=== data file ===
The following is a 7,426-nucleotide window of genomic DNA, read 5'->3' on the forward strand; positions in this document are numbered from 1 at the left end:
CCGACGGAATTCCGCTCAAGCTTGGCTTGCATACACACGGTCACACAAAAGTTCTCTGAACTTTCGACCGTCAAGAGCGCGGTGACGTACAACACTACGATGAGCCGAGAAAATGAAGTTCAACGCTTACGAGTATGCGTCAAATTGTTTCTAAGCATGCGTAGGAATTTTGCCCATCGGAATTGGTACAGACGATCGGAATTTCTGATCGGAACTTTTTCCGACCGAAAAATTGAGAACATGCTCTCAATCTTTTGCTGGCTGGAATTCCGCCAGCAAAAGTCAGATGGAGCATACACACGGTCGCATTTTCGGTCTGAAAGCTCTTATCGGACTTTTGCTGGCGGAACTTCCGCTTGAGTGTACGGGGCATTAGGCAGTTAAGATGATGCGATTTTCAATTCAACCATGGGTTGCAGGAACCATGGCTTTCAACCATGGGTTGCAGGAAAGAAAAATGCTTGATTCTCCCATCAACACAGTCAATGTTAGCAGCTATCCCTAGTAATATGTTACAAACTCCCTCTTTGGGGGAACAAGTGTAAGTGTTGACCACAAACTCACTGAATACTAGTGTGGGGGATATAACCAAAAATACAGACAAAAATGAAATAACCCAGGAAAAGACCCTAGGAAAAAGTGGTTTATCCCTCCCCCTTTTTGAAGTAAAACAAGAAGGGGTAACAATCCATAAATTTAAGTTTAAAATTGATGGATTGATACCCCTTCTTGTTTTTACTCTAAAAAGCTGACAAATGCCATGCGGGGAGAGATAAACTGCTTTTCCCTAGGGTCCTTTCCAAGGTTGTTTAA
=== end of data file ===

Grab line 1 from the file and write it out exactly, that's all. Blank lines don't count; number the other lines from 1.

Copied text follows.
The following is a 7,426-nucleotide window of genomic DNA, read 5'->3' on the forward strand; positions in this document are numbered from 1 at the left end: